December 11th, 2007, 04:34 PM
multicore processor speeds
A friend and I have been in disagreement over the following question for the past couple of weeks, and I'm hoping someone here could give me some references to send to him. He agrues that the speed listed on multicore CPU's is the speed of all of the cores added together. I, on the other hand, insist that it is the speed of each individual core. Anyone able to help me put an end to this debate?
December 11th, 2007, 11:01 PM
ok.. speaking from sheer hearsay... I would agree with you... if you have a pentium core 2 duo running at 1.8Ghz, you should have the equiv of 2 1.8ghz processors running. I am sure that if I am wrong, someone will correct me promptly, which is actually appreciated. I would rather swallow my pride and learn something new, than continue with flawed knowledge...
\"Those of us that had been up all night were in no mood for coffee and donuts, we wanted strong drink.\"
December 12th, 2007, 03:55 AM
Originally Posted by westin
then should'nt it be listed as "3.6Ghz processor"?
like an internal combustion engine.
eg: 1200cc engine has 3 chambers(sometimes 4) with a total capacity of 1.2 L
and not 3/4 chamber of 1.2 L each.
you are entering the vicinity of an area adjecent to the location.
December 12th, 2007, 07:39 AM
A 2 core 1.8GHz processor isn't running at the same speed as a 1 core 3.6GHz processor.
Originally Posted by bagggi
Experience is something you don't get until just after you need it.
December 12th, 2007, 09:36 AM
Although I am not an expert, I thought to have understood as much:
The frequency is given on a per core-basis (often that number is even
referred to as the 'core frequency')
It is all about performance, energy-efficiency and temperature.
In [1, p.3] there is a graph that shows power consumption in dependency
of the performance via over/under-clocking. You can see that a slight
boost of performance increases the power-consumption heavily,
a slight decrease of performance decreases the power-comsumption heavily.
Thus, plot below, two slightly 'under-clocked' cores uses the same power
as one single-core at maximum frequency (not overclocked!) but results in
73% percent more performance.
That's the 'whole' issue. Read more here at intel.
If the only tool you have is a hammer, you tend to see every problem as a nail.
(Abraham Maslow, Psychologist, 1908-70)
December 12th, 2007, 08:34 PM
Would this be dependent on the manufacturer of the processor or the architecture of the processor?
I mean with Intel (as a hypothetical example, I don't know honestly if this is true or not) suppose they counted the frequency on each core...does that mean that the ARM11 MPCore processor would follow the same protocol?
I honestly don't know but I'm willing to blindly guess the answer is "yes"...correct me if I am wrong (which I probably am...).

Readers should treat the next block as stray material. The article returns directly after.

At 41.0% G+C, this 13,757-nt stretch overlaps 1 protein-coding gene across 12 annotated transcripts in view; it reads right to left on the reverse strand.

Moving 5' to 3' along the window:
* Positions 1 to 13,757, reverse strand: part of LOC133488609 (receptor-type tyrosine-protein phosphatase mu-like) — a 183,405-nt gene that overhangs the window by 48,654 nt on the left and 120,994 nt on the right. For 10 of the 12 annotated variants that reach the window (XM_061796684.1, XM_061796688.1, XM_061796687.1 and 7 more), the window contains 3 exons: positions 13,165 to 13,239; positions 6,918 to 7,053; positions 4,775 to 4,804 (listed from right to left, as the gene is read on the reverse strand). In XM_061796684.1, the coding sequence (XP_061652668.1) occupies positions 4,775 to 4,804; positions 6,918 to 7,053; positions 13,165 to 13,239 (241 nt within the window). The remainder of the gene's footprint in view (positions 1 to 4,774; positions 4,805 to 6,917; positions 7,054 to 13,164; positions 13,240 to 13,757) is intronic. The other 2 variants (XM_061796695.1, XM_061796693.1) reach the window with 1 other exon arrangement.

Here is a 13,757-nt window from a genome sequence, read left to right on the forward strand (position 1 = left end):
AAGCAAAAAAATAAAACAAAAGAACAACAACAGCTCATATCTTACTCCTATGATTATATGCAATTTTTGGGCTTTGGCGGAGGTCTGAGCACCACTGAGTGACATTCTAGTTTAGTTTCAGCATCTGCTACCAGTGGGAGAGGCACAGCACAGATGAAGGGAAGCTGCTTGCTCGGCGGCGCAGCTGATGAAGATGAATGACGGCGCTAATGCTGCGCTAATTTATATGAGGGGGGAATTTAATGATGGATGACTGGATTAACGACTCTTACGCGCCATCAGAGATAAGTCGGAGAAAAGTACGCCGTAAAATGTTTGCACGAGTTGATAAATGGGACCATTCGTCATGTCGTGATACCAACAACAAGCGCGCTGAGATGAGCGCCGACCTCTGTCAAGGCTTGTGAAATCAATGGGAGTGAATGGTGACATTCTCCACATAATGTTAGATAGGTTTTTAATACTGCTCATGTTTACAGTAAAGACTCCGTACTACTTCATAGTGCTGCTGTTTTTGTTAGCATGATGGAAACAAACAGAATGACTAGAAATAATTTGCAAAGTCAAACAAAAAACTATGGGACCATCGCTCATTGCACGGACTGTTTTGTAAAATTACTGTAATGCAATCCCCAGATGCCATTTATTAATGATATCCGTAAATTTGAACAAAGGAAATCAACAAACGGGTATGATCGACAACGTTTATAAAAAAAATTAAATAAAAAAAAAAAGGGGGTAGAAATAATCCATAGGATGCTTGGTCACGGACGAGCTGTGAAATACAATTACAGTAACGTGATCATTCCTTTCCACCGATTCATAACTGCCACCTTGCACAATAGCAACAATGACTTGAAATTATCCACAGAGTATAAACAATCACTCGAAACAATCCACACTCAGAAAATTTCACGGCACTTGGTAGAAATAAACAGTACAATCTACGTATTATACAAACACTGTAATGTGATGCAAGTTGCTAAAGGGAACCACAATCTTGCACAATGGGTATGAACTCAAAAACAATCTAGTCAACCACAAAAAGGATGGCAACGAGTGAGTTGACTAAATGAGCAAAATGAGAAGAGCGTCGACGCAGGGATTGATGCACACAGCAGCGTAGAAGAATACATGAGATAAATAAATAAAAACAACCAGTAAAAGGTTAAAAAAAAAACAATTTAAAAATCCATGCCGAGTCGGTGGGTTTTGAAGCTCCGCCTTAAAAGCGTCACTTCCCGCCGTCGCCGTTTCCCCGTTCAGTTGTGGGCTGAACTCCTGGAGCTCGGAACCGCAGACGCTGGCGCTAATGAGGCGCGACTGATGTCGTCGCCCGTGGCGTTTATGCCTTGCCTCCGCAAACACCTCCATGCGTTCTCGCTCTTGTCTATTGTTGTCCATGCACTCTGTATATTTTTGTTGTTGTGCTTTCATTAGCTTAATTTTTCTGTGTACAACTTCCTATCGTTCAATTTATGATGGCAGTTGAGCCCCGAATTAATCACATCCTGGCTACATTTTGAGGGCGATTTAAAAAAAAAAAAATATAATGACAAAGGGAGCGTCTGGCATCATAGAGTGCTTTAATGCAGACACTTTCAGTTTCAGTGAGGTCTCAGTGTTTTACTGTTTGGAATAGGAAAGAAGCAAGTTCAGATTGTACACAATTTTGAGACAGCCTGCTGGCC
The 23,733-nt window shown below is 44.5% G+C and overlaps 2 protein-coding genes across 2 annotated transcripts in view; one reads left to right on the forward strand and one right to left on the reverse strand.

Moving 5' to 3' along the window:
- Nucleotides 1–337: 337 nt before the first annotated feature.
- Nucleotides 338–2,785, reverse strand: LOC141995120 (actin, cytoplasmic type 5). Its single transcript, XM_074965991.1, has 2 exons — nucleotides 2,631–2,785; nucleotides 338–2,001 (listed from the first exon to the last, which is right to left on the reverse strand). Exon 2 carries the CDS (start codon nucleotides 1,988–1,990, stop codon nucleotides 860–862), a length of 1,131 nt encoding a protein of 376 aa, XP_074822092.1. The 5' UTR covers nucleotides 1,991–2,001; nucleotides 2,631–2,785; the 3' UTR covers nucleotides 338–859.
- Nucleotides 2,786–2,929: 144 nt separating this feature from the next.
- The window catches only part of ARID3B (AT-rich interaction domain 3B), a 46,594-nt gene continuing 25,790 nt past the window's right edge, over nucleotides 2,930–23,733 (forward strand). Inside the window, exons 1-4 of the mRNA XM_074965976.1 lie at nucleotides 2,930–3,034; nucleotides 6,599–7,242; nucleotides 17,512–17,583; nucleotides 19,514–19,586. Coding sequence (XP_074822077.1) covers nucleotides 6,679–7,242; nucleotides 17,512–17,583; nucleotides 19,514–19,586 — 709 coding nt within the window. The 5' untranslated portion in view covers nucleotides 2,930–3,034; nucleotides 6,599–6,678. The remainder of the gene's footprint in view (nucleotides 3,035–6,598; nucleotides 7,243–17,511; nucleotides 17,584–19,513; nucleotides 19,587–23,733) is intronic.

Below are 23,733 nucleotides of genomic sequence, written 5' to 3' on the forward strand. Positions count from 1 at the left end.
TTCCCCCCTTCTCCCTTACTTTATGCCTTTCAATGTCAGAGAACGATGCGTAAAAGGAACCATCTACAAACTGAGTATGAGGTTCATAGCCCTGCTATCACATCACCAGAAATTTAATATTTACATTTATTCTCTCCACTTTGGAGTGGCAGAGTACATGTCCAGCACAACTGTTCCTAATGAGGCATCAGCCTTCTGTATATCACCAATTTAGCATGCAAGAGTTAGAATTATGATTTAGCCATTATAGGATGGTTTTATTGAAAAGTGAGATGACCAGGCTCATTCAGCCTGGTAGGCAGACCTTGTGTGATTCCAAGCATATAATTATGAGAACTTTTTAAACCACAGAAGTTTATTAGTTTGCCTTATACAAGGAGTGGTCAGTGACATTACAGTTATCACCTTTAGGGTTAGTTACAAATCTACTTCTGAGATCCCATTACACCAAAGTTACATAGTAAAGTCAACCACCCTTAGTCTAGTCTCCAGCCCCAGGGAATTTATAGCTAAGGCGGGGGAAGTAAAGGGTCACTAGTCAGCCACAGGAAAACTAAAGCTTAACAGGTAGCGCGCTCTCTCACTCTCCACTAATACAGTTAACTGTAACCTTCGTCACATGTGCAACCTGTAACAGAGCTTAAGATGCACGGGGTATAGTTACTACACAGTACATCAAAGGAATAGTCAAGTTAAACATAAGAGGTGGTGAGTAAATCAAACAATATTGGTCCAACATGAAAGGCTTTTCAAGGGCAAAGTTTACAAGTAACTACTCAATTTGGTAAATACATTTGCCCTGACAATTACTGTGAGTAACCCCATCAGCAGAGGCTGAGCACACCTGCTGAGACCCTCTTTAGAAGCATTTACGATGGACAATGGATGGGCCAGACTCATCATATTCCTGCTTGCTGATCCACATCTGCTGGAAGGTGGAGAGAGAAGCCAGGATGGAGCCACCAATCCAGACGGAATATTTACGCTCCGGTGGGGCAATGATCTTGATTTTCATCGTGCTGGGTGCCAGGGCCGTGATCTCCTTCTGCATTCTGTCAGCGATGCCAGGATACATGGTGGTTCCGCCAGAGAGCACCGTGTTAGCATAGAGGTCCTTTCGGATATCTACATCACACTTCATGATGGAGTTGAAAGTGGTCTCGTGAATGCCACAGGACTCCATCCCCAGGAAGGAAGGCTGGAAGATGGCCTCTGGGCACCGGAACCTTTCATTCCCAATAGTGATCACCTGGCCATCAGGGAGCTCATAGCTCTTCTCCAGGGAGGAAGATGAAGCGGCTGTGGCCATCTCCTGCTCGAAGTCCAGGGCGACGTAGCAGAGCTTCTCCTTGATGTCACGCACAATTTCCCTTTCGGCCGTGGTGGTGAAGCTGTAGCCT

"The Texan turned out to be good-natured, generous and likeable. In three days no one could stand him." Catch 22
by Joseph Heller.
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December 13th, 2007, 12:12 AM
Thanks for the help. I'm not sure if this is enough to convince him that he's wrong, but it's a start.
December 13th, 2007, 05:22 AM
It is indeed the speed of each core separate. Lets use the infamous Xbox 360 as an example/reference, it uses a special multi-core processor with three cores, each having 3.2 GHz a piece. Giving it (when push comes to shove) a max of 9.6 GHz... BUT it doesn't ever use these for one specific purpose, game designers split these cores up giving certain jobs for each core; such as shadow rendering to one core etc...
now if it was the way your friend said it is, they would play out like this... 3 cores with 1.06 GHz a piece. this just wouldn't cut it...
Multi-core processors were an advance in technology, if it was the way your friend says it is, we would just be competing with the latest single core processors... these links will help sway your friend.
December 14th, 2007, 01:47 AM
The speed is for each core.
No the speeds are not to be added together to get one large one, it doesnt work that way.
Not sure about the xbox game developers but with pc's the OS handles the scheduling of processes on the cores.
If you would like to know the exact details of how multicore processors works, I can recommend a book that is very boring but explains it all. I had to read the book for my advanced computer architecture class. Part of the graduate curriculum at my uni.
Computer Architecture: A quantitative approach fourth edition
<chsh> I've read more interesting technical discussion on the wall of a public bathroom than I have at AO at times
December 14th, 2007, 02:08 AM
A simple google search yields all of the answers to your mystery, beware of the great power which lies within!
Did curiousity really kill the cat, or is that just what they want you to think?